Preparing for retirement isn’t just determining your last day of work and planning the trips you’ll take once you’ve left your job. If you look at retirement planning in this manner, you likely won’t have enough money to make any trips or possibly even to pay your most basic expenses.
You should start planning for retirement as early as possible and be prepared for some hard decisions. The Consumer Financial Protection Bureau (CFPB) has some guidelines you can follow to ensure that the money will be waiting when you’re ready to take this big step in your life.
The most important step is determining what your expenses and income will be once you’ve retired. You’ll be able to draw on Social Security payments, annuities, pensions, and similar savings, but on average this income is about one-third less than what you earned while working. Your tax bill will be lower since you aren’t making as much money. However, you may be paying more in health care costs as you age. You might even need to remodel your home to make it easier for you or a family member to navigate. Remodeling costs can run into thousands of dollars.
The biggest expense you’re likely to have throughout your working years is your home. Paying a mortgage when you’re retired and likely bringing in less money each month can be a hardship. For this reason, it’s a good idea to plan to pay off your mortgage before you retire. You should also avoid taking out home equity loans or new mortgages. Studies have shown that retirees who are still paying a mortgage generally spend close to $1,000 more a month than those who have paid off their mortgage.
By paying off your mortgage before you retire, you also build more equity that you can potentially use in a reverse mortgage. A reverse mortgage allows you to borrow money against the value of your home and then receive monthly payments of that loan amount. Although there are drawbacks, it can be a lifesaver if you’re in a financial pinch.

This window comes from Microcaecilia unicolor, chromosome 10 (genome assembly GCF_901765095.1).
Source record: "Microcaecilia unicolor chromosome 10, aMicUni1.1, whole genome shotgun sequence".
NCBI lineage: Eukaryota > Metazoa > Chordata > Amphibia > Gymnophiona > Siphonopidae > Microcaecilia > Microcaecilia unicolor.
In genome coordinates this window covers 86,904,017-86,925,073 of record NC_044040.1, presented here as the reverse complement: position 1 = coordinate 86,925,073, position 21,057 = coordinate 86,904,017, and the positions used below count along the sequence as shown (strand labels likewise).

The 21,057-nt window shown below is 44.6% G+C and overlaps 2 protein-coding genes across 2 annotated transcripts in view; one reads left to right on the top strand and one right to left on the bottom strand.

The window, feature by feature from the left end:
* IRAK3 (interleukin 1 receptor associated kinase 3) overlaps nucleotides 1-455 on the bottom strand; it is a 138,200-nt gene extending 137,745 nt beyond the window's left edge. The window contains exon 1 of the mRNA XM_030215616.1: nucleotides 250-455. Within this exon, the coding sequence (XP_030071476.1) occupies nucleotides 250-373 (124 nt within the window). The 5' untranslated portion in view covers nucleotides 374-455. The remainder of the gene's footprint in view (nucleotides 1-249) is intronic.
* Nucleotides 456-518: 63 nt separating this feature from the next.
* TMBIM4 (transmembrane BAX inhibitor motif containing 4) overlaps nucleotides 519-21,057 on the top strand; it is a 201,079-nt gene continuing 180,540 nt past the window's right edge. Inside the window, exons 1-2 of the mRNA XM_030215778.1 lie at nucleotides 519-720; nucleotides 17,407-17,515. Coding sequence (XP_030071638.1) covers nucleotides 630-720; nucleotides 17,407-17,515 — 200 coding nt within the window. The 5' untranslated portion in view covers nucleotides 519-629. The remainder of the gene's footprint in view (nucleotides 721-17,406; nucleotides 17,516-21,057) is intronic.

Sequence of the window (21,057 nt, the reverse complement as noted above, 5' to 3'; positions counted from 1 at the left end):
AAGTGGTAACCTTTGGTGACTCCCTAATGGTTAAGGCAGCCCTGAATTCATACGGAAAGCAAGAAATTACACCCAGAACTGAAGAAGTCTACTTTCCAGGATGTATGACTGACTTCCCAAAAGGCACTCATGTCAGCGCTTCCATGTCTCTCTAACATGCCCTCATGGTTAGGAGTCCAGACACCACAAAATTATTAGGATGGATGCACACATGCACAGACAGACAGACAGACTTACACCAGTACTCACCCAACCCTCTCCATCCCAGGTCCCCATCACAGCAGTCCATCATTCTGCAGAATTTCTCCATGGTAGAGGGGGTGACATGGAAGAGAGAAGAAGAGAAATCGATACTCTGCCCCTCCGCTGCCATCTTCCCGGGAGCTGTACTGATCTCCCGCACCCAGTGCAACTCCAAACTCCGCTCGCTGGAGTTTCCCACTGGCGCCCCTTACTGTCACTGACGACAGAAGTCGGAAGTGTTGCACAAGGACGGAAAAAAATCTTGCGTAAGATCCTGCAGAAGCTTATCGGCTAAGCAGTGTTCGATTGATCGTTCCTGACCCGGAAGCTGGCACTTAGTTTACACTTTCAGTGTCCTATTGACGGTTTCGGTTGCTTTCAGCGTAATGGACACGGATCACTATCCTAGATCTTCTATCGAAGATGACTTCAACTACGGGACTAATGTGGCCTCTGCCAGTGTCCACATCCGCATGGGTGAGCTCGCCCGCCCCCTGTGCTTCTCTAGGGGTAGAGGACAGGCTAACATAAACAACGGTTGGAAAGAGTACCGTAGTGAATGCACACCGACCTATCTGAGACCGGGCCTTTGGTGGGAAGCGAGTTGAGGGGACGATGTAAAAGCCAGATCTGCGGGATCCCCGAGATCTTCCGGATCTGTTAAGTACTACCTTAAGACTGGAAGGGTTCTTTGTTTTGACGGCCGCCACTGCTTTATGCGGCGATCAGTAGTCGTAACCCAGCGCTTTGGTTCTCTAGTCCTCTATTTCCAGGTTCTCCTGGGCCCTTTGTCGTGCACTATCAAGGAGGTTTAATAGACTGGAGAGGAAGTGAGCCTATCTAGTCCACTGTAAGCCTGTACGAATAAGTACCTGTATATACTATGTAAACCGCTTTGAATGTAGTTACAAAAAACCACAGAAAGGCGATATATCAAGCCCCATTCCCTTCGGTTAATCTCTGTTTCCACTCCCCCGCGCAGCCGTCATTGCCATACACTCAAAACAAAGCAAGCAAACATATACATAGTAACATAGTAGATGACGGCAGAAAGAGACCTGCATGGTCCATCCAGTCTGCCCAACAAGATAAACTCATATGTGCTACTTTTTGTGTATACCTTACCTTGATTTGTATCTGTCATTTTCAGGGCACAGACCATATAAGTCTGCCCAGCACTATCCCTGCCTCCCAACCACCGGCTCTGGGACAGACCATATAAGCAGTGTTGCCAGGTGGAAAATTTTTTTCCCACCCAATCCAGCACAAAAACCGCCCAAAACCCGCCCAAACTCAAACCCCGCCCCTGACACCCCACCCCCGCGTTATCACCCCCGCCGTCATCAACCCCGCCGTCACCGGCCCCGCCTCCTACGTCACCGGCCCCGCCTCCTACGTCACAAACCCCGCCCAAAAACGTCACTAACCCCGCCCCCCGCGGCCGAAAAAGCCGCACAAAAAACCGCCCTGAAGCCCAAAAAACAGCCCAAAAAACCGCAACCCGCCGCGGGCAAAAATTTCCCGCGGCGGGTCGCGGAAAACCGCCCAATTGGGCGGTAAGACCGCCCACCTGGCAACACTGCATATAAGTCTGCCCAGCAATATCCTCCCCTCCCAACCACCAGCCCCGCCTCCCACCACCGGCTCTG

Before you’re ready to retire, it’s a good idea to become familiar with the pension fund you and your spouse will be receiving. If you have the option, you’ll need to determine whether taking the pension in monthly installments or as a lump sum payment is the best choice for you. The investment potential, as well as your spouse's eligibility for survivor benefits, can be impacted by the decisions you make. Likewise, be informed about Social Security benefits you and your spouse will be receiving. The amount you’ll ultimately receive will be impacted by the age at which you stop working, other investments you have and whether or not your spouse is still alive.
It’s easy to feel intimidated by all of the financial information you’ll receive once you’ve retired. If you don’t make an effort to understand it, however, you could potentially lose a large part of the retirement income you’ve worked so hard for. The Consumer Financial Protection Bureau can help you understand your investments and learn ways to protect the money you’ve worked so hard to earn.